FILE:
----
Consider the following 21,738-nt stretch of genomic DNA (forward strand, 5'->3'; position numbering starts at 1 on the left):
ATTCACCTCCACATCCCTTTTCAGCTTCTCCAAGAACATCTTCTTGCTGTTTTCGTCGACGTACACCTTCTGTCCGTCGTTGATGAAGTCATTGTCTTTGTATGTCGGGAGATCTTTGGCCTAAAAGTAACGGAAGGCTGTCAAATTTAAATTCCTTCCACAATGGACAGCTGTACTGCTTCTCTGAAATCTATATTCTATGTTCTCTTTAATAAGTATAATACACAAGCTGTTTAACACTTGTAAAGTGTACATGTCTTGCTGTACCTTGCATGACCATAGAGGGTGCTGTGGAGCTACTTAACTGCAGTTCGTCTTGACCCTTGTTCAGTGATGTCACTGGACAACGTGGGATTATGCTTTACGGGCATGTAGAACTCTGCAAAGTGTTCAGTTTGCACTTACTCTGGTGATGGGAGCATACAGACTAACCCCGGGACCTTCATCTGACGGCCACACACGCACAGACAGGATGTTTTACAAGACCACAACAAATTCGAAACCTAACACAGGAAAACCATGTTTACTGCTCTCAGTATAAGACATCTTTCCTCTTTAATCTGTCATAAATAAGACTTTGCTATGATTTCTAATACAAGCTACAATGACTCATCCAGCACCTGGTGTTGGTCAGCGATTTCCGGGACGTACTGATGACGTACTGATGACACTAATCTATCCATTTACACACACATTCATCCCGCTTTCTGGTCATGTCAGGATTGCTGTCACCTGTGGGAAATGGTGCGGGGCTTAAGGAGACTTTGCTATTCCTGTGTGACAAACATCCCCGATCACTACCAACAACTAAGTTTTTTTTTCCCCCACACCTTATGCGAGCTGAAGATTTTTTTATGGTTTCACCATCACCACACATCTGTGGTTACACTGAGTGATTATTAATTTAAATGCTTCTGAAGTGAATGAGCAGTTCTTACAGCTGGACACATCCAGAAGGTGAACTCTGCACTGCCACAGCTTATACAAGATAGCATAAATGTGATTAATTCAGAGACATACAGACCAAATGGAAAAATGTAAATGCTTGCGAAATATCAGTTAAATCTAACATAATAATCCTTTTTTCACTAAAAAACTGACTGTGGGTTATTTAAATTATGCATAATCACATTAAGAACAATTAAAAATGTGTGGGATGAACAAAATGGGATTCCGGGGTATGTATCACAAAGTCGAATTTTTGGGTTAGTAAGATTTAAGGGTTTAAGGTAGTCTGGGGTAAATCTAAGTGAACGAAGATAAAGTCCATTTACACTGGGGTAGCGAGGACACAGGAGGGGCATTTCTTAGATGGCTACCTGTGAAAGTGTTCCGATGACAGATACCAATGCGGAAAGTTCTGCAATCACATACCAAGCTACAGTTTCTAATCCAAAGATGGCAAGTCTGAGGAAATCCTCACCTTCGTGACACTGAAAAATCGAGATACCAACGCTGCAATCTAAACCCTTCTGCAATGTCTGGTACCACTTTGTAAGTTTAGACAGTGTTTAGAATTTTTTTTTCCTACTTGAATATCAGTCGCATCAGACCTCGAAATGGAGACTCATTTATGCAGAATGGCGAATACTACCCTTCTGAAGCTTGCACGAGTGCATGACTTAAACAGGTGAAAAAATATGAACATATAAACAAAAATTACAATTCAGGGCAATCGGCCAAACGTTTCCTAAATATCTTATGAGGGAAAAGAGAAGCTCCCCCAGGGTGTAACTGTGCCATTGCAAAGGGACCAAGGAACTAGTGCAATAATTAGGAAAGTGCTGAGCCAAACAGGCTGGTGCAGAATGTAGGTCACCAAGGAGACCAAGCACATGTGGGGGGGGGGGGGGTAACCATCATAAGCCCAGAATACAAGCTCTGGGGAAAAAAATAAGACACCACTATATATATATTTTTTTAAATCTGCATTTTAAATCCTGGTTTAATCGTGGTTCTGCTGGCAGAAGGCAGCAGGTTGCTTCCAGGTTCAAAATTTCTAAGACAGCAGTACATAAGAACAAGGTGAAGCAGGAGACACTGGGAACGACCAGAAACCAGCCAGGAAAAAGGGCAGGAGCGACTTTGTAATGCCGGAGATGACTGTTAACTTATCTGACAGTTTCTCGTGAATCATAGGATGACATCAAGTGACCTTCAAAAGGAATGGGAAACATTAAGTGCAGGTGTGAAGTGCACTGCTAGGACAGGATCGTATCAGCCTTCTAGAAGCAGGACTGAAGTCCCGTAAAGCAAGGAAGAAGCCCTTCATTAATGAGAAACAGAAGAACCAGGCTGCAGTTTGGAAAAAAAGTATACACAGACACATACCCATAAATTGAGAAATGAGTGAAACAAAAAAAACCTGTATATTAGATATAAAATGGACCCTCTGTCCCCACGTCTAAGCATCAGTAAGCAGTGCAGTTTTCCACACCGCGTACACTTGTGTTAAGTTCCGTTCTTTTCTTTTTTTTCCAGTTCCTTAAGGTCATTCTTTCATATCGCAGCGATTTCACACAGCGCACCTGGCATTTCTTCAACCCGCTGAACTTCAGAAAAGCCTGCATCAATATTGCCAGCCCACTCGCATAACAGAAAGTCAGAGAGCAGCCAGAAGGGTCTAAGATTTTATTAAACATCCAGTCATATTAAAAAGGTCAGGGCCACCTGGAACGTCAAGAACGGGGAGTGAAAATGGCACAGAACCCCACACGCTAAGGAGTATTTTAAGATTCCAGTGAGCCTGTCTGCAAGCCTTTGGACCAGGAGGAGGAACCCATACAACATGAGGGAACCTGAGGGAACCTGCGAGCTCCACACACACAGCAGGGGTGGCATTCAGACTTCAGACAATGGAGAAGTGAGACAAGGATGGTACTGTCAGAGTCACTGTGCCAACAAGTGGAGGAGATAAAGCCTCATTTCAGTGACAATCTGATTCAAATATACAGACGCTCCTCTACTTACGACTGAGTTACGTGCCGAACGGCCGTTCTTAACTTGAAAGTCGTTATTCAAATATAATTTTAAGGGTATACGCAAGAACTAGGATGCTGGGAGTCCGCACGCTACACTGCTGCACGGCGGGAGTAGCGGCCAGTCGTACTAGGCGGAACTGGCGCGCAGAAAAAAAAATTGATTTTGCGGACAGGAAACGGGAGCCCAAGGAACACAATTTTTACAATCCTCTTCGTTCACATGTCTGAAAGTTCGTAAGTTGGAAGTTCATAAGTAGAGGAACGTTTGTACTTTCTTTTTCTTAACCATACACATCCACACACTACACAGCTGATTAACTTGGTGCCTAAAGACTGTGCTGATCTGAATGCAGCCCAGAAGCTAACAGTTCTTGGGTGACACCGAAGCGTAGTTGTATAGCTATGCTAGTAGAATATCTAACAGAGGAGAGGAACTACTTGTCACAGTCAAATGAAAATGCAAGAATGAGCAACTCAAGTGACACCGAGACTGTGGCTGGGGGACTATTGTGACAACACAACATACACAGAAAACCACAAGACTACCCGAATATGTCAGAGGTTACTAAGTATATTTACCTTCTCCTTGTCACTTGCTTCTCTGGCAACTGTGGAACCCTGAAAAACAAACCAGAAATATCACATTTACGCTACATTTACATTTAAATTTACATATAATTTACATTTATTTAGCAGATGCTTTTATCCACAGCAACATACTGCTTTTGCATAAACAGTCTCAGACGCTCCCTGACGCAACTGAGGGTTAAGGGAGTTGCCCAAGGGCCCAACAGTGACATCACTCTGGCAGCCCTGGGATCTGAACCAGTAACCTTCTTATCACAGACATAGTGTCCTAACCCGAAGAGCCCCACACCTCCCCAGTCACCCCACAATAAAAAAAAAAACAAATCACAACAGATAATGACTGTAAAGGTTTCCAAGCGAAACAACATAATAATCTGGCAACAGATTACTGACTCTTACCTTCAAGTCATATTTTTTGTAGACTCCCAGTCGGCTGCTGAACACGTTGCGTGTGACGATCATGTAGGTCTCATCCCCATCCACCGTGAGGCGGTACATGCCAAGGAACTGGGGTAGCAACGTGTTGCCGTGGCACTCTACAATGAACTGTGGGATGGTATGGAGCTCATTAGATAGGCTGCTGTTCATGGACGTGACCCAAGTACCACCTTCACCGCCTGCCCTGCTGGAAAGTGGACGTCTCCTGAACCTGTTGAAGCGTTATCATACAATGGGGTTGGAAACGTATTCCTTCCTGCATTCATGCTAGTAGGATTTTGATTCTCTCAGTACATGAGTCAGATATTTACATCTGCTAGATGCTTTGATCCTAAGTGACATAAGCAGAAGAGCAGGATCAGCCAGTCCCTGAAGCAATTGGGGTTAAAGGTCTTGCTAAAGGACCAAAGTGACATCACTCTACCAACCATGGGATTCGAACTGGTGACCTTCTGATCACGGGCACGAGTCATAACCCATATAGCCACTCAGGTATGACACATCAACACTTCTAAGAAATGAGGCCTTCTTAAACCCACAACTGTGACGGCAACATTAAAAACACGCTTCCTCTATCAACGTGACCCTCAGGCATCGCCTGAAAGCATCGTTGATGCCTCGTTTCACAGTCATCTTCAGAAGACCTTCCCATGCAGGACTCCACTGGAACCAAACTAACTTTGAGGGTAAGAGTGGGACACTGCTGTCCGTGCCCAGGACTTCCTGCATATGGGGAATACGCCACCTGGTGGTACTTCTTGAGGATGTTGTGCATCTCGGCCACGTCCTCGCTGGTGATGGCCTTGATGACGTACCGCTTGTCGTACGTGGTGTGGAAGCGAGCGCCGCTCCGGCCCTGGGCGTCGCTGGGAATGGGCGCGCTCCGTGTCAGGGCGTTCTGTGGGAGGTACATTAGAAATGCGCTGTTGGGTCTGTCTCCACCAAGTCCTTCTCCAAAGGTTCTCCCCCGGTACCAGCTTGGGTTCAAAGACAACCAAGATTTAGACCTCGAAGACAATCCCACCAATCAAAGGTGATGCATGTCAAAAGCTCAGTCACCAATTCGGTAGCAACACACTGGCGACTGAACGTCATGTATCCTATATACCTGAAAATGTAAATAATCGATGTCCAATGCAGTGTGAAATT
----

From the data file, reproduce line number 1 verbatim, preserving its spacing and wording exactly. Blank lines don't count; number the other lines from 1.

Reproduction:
Consider the following 21,738-nt stretch of genomic DNA (forward strand, 5'->3'; position numbering starts at 1 on the left):